Feeding the Nigerian diaspora in America: A prime agribusiness opportunity

Affiong Williams, CEO of Nigeria-based dried fruit snacks producer ReelFruit

Interview with Affiong Williams

Lives in: Lagos, Nigeria

Jeanette Clark interviews Affiong Williams, CEO of ReelFruit, about the prospects for Nigerian food companies to tap into the Nigerian diaspora living in the US.

The US is the world’s biggest consumer market, estimated at $16 trillion. On the other hand, Nigeria, despite being home to over 220 million people and one of Africa’s largest consumer hubs, is projected to achieve a market value of only $3 trillion by 2030. This disparity highlights why, for many businesses in Nigeria’s food and agriculture sector, the US could be an enticing target.

Affiong Williams, the CEO of ReelFruit – a Nigeria-based dried fruit snacks producer – sees the substantial Nigerian diaspora in America as a golden opportunity for companies like hers to establish a presence in the US. “There is no better market, or no lower hanging fruit, than your people in another country,” she says. “I see a growing opportunity for products such as mine and other food products that are becoming more global in their standards, to sell to the Nigerian market in the US.”

It is estimated that as many as 5 million Nigerians live abroad, with a significant chunk of these people residing in the US.

While the Nigerian diaspora in the US might feel a connection to their homeland, it doesn’t guarantee they’ll choose a ReelFruit packet out of nostalgia. Williams understands that to succeed, her product must also appeal to the broader US audience, not just those with Nigerian roots. “Many foods exported from Nigeria to the US are for Nigerians in the diaspora, however, if people could produce food and snacks with wider appeal it could be a big opportunity,” she notes.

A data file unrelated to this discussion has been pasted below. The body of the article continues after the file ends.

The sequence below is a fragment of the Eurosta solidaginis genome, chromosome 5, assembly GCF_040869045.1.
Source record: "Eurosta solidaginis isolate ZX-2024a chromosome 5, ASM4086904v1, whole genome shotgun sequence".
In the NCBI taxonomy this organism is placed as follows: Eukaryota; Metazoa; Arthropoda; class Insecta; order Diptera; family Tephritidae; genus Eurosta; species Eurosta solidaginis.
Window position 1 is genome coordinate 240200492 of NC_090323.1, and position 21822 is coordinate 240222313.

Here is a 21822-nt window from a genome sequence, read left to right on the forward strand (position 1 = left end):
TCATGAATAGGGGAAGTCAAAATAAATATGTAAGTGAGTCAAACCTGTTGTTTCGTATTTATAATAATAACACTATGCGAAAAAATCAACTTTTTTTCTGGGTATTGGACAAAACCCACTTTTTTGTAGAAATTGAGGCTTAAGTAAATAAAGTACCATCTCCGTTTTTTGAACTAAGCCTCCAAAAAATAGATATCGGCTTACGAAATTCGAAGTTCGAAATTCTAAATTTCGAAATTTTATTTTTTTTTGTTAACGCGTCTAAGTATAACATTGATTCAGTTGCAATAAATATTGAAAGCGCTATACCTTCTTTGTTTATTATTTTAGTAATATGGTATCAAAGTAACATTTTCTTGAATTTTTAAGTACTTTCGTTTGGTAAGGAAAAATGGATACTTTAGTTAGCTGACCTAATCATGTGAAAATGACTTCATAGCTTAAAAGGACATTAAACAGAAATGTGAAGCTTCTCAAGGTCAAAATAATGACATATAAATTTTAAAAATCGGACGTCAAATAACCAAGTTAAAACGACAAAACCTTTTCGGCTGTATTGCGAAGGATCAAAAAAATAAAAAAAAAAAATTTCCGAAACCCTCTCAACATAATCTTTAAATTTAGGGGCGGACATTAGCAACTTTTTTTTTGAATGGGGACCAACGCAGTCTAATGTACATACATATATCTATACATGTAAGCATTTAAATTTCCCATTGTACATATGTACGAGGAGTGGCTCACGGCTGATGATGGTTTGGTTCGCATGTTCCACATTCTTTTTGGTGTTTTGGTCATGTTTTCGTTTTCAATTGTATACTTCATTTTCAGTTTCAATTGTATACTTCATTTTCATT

ReelFruit previously sold to the US through its online store and on Amazon but Affiong notes that the company has since pulled back to re-strategise the most cost-effective approach to reach US consumers. It is, however, collaborating with a US-based distributor to place its dried fruit, flakes, and nut mixes on the shelves of traditional African stores across various American cities. Recently, it also brought on board a broker who has successfully secured new deals, one of which includes a partnership with a US e-commerce platform.

The company benefits from the Africa Growth and Opportunity Act (AGOA), which allows duty-free access to the US for qualifying sub-Saharan countries. This gives Nigerian manufacturers, like ReelFruit, a valuable advantage when entering the US market.

Going global amid local economic challenges

According to Williams, it is the ideal time for Nigerian food and agriculture companies to go global, given Nigeria’s current economic challenges

Nigeria is grappling with several economic headwinds due to a strong US dollar, worldwide inflation, and domestic policy shifts. Recently, the naira reached a record low of 1,000 to the dollar in the black market. Further intensifying consumer concerns, Nigeria’s annual inflation rate surged to 26.72% in September, its highest in 18 years.

“Many Nigerian companies have input costs in dollars either directly or indirectly. So, the inflationary impact of the devaluing naira is hedged when you [export and] earn dollars,” says Williams. She also mentions that a weak naira makes ReelFruit’s products more competitive on American shelves.